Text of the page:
On Newsnight on Tuesday, there was an interesting debate about housing and homelessness. It was prompted by Wednesday’s BBC2 documentary which follows a London council’s helplessness in finding places for its homeless families to live.
There were great points made by all the participants; including Jon Sparkes from Crisis and campaigner Poppy Noor, who has experienced the homelessness system herself. But the point that struck me most was actually made by the presenter Evan Davies. He said:
“People who, if they’re in the housing market – the market sector – are clearly not going to get a home. They’re not going to afford one whether it’s private rent or to purchase … and… I just wonder whether the most basically obvious fact – and whether it’s accepted now – is that we just don’t have enough of if you like the ‘non-market sector’ homes, the social homes… where they are allocated by other factors than how much money you can afford to pay for a room.”
What struck me about this statement was how it really isn’t accepted within much of the debate on the housing shortage. Instead, there is a strongly held view across many of those who care about the housing crisis and want to solve it that simply building a lot more market homes could solve the crisis we face.
This is wrong.
I’d argue that the proposition being made by those who believe this is something like:
· Prices in the housing market – rents and house prices – are too high and rising partly because the housing market produces far too few homes.
· If developers were freed up to match their supply to housing demand, for example by scrapping planning restrictions, this would cause prices and rents to fall.
· Over the long term, this is the only way to make housing more affordable.
This misses out lots of the detail, but I think it’s the core assumption of a lot of people. So why do I think it is wrong? I think you’ve got to start with the fundamentals of the housing market.
The key point is that prices and rents in the housing market are not set by newly built homes (unlike in lots of other markets, where the supply and demand for new products sets the price). Prices are set by trading within the secondary market.
What this means in plain English is that the price of a new house is determined by how much people are paying for old (secondary) houses in that local area. New build homes do not set prices.
There are around 1m property transactions in England per year, of which perhaps 120,000 are for new build market sale homes (roughly, based on new build figures minus rented homes). At just over 10 per cent of the market, the new builds will not set the price: instead, they’ll be marketed at values which reflect their local second hand market.
(There’s one slight caveat – that this is being distorted at the moment by the fact that buyers can pay more for new build homes, because of the government’s Help to Buy scheme. This adds an extra loan on top of a mortgage to the buyers of new build homes, meaning that they can pay more. According to the latest stats from the ONS, the average new build home now cost between 13 per cent and 64 per cent more than the average second hand home in English regions, and 40 per cent on average for England. Part of the reason for this difference may be the extra demand created by the Help to Buy scheme. But anyway.)
For new build homes to start impacting, let along setting, prices in the wider housing market there would need to an enormous rise in the scale of market building. Kate Barker’s influential review of housing supply in the mid-2000s recognised this. It argued that even if private housebuilding roughly doubled from 120,000 to 240,000, house prices would still continue to rise on a trend of 1.1 per cent above inflation. She said that to stop house prices rising at all would imply a level of market housebuilding that would be “undesirable and unachievable”.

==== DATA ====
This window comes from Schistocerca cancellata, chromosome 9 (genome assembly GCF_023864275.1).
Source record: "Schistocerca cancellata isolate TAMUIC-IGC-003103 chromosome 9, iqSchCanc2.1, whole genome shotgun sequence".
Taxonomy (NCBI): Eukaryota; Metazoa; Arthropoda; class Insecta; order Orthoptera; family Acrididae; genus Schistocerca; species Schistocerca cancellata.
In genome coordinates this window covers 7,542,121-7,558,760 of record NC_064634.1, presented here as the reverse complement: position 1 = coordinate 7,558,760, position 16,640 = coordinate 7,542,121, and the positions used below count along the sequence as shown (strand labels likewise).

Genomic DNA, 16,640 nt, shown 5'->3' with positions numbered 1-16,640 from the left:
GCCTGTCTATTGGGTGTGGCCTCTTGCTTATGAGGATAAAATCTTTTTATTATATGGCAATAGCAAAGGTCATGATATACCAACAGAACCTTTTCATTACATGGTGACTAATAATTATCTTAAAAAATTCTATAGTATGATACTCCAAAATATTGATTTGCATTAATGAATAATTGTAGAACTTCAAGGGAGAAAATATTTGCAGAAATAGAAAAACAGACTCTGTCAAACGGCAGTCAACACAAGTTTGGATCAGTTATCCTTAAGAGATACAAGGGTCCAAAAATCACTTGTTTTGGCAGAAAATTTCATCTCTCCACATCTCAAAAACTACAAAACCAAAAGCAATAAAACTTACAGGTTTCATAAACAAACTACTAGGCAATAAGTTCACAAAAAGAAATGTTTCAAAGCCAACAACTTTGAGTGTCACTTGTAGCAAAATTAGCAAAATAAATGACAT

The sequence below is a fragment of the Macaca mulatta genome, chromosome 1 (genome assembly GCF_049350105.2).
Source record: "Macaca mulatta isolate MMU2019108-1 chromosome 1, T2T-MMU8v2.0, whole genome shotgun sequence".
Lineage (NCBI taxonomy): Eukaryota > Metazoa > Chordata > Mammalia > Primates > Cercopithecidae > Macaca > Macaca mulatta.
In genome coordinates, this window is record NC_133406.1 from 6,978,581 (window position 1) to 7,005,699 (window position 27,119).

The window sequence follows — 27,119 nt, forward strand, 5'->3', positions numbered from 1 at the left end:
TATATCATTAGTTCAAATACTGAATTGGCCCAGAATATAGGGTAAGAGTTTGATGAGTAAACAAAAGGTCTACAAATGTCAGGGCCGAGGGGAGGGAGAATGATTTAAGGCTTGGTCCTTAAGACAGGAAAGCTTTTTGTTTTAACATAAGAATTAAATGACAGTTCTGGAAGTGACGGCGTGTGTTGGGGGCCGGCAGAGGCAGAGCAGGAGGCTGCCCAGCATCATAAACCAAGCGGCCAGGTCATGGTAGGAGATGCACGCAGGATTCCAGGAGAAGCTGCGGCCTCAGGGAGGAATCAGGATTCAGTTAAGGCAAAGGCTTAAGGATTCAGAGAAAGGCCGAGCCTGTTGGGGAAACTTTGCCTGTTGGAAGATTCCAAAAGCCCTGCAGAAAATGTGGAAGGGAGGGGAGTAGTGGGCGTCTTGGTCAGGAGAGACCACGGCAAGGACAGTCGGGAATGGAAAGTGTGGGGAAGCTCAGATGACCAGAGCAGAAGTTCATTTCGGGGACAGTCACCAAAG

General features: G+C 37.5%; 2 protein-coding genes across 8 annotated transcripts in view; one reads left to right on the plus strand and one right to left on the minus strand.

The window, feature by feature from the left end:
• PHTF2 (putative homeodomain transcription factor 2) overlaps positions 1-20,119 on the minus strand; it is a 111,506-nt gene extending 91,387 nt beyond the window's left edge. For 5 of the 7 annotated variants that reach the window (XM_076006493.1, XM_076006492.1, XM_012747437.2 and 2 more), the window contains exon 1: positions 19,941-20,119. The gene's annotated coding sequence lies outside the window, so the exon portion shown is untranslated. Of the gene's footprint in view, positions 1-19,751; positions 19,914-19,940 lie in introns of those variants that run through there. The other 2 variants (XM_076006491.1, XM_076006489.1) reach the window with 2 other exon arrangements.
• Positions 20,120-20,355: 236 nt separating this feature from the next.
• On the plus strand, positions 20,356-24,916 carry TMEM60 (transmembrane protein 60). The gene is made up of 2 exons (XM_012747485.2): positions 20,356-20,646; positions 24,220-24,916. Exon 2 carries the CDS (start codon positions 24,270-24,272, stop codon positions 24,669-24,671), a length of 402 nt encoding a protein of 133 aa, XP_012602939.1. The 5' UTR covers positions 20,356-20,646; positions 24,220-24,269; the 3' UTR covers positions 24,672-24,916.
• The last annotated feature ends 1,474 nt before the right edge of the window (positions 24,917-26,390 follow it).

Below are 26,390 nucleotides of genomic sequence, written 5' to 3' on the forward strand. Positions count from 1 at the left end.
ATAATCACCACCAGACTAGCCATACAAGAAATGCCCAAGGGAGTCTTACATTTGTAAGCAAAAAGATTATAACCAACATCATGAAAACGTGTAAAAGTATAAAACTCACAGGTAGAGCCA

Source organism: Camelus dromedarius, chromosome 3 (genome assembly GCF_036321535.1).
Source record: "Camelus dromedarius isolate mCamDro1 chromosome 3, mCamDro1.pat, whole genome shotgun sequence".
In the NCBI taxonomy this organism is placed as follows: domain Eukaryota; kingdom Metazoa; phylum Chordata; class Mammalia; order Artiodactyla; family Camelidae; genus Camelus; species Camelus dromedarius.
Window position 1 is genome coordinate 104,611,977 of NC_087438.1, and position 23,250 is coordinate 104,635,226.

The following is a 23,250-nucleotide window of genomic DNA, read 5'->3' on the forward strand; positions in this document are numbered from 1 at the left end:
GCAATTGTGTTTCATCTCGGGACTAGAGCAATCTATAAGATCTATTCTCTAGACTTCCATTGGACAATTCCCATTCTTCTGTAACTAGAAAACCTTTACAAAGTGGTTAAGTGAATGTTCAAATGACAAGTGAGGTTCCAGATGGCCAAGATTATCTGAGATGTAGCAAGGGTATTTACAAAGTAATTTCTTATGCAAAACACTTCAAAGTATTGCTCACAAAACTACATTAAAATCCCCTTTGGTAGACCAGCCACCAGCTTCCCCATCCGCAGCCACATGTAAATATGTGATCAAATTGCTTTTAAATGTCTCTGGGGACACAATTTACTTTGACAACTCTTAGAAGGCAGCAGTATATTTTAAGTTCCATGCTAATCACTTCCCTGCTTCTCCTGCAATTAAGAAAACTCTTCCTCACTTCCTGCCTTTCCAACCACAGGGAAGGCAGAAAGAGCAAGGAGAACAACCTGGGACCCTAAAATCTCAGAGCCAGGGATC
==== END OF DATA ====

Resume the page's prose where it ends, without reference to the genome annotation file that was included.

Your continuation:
I agree that it would be unachievable to get the market building enough homes to start flatling or reducing house prices overall. The reason is simple: the private housebuilding market can only buildwhen prices are rising.
Private house building operates on a speculative business model. Firms buy land years in advance and they pay a price based on how much they think homes will sell for in the future. If house prices fall, they stop building – as they would not make a return.
You cannot solve the problem of high house prices and rents by over-building market homes.
This is where Evan Davies is spot on. What we need is to build (and retain) a lot more “non-market” homes which are outside of the land price, house price trap. Over time this will moderate price rises in the market sector too, by giving people who can afford the market a viable alternative choice.
There’s an obvious second benefit to building non-market homes, too. It is that, outside of the market, you have scope to set rents and/or prices that people can genuinely afford. In the short term, this is what is needed most – homes that people on normal and low incomes can actually afford.
Many of these non-market homes will be part-funded by through schemes delivered by the private market which also provide full market homes – I’m not saying we should stop building market schemes. But the critical point is that without building thousands more homes outside of the speculative, high-price market we simply won’t make a dent in the housing crisis.
Evan Davies got this point intuitively. But we need to do quite a bit more work to make sure it is widely appreciated so that we build the right sort, as well as the right number, of homes.
Pete Jefferys is a policy advisor at Shelter. This post was first published on charity’sblog. This article is from the CityMetric archive: some formatting and images may not be present.
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